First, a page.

tel:  (213) 365-9251
     Consulate General of Guatemala
     870 Market St., Suite 667
     San Francisco, CA  94102
     tel:  (415) 788-5651
     Consulate General of Guatemala
     300 Sevilla Ave., Suite 210
     Coral Gables, FL  33134
     tel:  (305) 443-4828
     Consulate General of Guatemala
     180 N. Michigan Ave., Suite 1035
     Chicago, IL  60601
     tel:  (312) 332-1587
     Consulate General of Guatemala
     57 Park Ave.
     New York, NY  10016
     tel:  (212) 686-3837
     Consulate General of Guatemala
     10200 Richmond Ave., Suite 270
     Houston, TX  77042
     tel:  (713) 953-9531
     In addition, there are Guatemalan honorary consuls located
     throughout the United States.
     Orphans adopted abroad who have been in the custody of the
     adoptive parents less than two years require orphan petitions
     for U.S. immigrant visa processing to enter the United States.
     Get Started Early With U.S. Immigration Procedure:
     Prospective adoptive parents should review INS brochure M2694Y
     for information regarding the INS petition process for a child
     adopted abroad.  In addition, parents should review the U.S.
     Department of State brochure on International Adoption for
     important general information regarding International

     Unconditional Abandonment and Meeting the Definition of Orphan:
     U.S. law provides for the immigration of children adopted
     overseas by U.S. citizens under section 101(B)(1)(F) of the
     Immigration and Nationality Act (INA).  The law states that an
     eligible child must be under the age of sixteen at the time the
     immigrant visa petition is filed.  The child must have no
     living parents, or only one living parent who is incapable of
     providing for the child according to local living standards and
     has irrevocably released the child for emigration and
     adoption.  A child with two living parents can meet the 
     definition of an orphan only through the disappearance of,
     abandonment or desertion by or separation or loss from both
     parents.  Abandonment of a child must be unconditional. 
     Agreeing to give a child up for adoption by a specific person 
     does not constitute unconditional abandonment, since the
     parent(s) is/are giving up custody with the understanding that
     the child will be cared for and will be adopted by a particular
     individual.  The Board of Immigration Appeals of the U.S.
     Immigration and Naturalization Service (INS) has ruled that a
     child with one surviving parent who has not been abandoned may
     qualify for orphan status only if the sole surviving parent is
     destitute by local standards or is otherwise physically or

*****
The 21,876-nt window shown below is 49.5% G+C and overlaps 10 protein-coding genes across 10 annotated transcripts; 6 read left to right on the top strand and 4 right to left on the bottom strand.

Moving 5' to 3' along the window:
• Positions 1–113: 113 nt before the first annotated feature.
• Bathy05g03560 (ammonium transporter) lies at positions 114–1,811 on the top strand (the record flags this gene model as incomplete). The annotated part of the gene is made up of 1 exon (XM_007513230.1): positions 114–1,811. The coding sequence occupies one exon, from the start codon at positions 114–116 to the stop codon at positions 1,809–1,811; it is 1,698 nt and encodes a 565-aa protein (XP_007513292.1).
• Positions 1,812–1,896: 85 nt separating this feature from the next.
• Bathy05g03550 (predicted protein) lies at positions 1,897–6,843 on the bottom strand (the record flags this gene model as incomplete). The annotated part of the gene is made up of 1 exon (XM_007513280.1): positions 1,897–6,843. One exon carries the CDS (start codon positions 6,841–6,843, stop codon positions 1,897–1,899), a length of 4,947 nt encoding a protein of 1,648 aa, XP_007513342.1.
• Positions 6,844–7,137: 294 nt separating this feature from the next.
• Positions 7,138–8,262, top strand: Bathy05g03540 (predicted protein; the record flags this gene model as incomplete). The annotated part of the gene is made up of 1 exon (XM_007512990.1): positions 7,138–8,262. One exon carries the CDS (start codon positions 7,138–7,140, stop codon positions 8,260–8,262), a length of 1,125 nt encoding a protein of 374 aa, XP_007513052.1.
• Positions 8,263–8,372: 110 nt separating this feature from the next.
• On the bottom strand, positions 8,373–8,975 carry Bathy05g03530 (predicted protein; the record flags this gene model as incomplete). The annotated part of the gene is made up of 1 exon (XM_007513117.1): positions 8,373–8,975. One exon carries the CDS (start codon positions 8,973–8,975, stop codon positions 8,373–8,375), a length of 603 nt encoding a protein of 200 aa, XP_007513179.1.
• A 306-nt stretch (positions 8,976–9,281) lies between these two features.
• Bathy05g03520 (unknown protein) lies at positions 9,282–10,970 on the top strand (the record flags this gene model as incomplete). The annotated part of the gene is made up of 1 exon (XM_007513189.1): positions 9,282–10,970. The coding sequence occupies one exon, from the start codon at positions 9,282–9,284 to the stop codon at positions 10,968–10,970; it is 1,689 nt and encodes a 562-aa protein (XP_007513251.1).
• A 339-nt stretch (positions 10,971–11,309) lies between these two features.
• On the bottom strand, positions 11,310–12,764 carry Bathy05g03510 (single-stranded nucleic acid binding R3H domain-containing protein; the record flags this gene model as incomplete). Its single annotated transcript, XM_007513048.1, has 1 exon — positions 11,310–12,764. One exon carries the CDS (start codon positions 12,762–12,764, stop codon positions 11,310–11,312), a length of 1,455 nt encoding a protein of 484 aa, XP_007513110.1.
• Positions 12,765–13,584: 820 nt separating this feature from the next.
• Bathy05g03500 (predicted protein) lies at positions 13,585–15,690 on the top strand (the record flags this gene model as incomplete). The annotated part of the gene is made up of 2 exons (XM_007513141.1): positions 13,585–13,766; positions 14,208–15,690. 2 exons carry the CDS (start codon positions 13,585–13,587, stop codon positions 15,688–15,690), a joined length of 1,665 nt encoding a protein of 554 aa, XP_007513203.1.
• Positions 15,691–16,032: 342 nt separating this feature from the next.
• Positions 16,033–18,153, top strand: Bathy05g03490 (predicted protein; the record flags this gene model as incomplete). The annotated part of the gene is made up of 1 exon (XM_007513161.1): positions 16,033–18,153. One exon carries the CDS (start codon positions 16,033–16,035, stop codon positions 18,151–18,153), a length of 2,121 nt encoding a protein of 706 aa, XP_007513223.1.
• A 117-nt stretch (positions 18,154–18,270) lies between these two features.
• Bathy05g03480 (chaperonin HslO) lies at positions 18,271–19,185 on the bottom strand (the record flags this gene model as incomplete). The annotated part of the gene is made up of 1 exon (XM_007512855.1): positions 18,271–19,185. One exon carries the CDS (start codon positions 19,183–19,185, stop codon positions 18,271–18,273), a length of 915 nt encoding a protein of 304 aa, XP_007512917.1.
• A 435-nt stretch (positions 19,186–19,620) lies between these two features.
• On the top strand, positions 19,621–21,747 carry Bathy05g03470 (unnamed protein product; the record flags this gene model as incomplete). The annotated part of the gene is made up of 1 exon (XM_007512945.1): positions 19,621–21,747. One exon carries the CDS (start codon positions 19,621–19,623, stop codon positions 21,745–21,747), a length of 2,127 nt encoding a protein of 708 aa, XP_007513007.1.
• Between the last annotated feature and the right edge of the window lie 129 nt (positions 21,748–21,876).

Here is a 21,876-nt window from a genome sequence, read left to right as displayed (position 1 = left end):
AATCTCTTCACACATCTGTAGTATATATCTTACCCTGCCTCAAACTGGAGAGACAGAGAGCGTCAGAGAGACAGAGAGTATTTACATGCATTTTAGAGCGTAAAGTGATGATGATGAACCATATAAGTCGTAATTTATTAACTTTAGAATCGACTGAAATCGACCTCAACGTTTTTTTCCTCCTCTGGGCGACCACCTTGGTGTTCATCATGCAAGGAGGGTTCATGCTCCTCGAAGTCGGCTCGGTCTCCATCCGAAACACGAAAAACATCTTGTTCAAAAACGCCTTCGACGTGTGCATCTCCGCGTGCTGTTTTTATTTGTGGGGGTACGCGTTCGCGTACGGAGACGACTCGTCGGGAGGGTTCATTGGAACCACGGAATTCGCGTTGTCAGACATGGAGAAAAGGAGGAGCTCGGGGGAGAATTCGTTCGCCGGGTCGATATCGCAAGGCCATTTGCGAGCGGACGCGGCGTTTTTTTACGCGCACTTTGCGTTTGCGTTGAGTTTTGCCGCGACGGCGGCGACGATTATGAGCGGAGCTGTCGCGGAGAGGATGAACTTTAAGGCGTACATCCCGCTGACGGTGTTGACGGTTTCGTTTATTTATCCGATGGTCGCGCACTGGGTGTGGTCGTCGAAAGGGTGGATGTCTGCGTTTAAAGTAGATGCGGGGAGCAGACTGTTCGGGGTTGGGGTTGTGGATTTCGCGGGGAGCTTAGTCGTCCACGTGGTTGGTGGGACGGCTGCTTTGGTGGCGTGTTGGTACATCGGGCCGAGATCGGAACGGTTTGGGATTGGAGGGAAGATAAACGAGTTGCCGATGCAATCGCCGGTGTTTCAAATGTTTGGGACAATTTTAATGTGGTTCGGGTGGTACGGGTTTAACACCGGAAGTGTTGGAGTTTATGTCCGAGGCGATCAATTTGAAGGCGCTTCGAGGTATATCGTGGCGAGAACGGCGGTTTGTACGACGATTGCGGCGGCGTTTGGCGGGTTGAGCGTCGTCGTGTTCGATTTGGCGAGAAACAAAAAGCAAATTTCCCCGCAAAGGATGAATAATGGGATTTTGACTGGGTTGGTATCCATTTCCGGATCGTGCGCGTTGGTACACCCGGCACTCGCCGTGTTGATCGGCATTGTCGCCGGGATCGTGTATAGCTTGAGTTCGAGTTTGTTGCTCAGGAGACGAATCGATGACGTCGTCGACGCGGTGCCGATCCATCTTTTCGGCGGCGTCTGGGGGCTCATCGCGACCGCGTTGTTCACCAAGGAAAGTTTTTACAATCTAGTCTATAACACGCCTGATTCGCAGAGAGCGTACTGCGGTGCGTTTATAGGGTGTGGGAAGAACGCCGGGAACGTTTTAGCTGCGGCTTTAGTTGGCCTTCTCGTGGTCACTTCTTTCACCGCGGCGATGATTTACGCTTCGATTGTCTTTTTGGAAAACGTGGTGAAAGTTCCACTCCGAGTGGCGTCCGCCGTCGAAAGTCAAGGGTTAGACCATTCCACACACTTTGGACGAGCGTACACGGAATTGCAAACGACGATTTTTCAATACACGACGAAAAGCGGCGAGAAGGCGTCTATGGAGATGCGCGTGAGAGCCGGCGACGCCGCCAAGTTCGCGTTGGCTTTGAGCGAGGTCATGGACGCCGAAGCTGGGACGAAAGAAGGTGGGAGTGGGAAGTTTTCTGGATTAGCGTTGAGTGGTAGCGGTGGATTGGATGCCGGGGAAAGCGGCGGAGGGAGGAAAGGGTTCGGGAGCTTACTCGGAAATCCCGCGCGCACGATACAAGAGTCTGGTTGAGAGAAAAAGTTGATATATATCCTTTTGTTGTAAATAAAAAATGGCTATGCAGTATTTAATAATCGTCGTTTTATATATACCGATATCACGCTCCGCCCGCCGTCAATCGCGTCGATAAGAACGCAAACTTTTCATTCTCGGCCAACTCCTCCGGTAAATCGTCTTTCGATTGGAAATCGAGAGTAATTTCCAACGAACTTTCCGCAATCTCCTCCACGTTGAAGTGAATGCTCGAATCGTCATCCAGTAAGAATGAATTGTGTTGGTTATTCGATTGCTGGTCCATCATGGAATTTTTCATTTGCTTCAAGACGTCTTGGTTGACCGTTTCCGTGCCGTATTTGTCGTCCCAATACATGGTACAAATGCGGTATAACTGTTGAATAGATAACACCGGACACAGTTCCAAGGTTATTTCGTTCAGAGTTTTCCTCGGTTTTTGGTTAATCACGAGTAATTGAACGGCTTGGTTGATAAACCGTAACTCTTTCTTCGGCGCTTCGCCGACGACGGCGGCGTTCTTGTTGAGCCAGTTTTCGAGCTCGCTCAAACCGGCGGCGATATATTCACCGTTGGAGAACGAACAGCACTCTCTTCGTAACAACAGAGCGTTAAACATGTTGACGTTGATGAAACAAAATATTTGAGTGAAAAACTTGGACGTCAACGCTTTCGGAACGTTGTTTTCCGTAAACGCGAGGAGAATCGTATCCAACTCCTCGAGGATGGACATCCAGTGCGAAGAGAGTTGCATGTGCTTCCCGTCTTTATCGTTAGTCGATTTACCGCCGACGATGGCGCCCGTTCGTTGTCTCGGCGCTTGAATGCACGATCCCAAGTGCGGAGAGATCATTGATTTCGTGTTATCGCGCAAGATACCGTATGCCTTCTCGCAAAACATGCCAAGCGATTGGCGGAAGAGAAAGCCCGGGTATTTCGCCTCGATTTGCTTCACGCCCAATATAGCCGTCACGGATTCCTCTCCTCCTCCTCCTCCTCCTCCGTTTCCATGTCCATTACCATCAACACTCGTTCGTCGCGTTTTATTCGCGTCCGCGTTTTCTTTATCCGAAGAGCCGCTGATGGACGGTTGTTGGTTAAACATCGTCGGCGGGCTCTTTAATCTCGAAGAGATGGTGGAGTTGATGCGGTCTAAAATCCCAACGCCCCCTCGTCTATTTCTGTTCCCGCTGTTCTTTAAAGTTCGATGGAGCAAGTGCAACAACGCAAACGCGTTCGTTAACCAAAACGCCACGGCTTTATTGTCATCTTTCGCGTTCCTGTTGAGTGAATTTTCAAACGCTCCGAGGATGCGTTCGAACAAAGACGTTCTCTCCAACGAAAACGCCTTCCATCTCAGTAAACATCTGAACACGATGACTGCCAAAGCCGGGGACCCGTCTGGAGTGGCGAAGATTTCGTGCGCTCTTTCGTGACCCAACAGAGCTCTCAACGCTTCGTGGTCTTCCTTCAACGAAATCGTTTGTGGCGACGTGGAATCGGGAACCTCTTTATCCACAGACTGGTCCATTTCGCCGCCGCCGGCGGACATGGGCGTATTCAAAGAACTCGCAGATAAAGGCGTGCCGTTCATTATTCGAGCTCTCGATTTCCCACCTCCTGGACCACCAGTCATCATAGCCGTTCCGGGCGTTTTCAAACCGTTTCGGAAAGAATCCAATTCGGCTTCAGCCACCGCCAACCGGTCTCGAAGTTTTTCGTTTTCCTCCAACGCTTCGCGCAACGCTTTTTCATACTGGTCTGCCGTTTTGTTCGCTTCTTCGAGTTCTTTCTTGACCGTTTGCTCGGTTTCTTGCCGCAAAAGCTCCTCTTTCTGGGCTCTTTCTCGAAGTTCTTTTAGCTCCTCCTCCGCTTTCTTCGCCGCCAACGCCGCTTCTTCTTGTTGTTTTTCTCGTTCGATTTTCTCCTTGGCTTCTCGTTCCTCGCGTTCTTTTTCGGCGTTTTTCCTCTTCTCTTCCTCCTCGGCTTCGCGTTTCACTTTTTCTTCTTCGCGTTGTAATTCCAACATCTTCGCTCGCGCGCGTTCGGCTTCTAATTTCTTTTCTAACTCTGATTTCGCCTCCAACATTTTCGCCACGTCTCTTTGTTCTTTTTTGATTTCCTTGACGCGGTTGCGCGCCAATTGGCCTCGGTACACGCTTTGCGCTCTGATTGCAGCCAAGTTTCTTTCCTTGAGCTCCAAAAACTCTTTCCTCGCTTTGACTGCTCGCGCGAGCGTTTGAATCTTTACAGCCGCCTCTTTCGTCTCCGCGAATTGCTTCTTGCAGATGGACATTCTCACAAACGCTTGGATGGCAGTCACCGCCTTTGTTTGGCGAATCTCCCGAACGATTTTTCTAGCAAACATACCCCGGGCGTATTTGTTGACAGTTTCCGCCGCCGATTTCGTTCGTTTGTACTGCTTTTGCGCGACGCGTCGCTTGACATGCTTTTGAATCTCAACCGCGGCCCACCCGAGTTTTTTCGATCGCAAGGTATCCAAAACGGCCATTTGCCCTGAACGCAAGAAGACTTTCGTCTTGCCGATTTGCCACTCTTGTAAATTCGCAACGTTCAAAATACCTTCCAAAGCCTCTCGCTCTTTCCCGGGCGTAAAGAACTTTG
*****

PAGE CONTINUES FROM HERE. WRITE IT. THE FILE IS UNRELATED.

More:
mentally unable to care for the child.  This means that the
     child may not be classified as an orphan unless the sole or
     surviving parent cannot provide the child the nourishment and
     shelter necessary for subsistence consistent with the local
     standards of the child's place of residence.  The parent must
     also irrevocably release the child for emigration and
     adoption.  INS usually requires consular officers to
     investigate the parent's inability to care for the child.  
     Embassy Interview with Birth Mother:
     On November 1, 1990, the Embassy began requiring an interview
     with the biological mother.  This interview can impact on the
     overall time necessary to complete visa processing.
     Before You Travel to Guatemala to receive the child:
     Before you make airline reservations for yourselves or for an
     escort and the child, make absolutely certain with your
     attorney/agency that the Guatemalan passport has been issued
     and the INS approval cable has reached the U.S. Embassy.  It
     can take several weeks to receive the Guatemalan passport.  If
     neither parent is planning to travel to Guatemala for the visa
     interview, the Embassy must have the formal cable from INS 
     indicating its approval of the I-600 petition.  In all other
     cases, the Embassy must have an INS cable indicating current
     preapproval of the parents to adopt an unspecified child.  The
     parents will then have to submit the I-600 petition at the visa
     Scheduling an Appointment for the Visa Interview:
     It is advisable to contact the Consular Section of the U.S.
     Embassy in Guatemala City at least one day in advance to check
     that the documents are in order and to set an appointment for
     the immigrant visa interview.  The Embassy cannot guarantee
     issuance of the visa in advance of the interview.  If you are
     outside the U.S. and the child has completed his or her medical
     examination, you will have a preliminary interview with the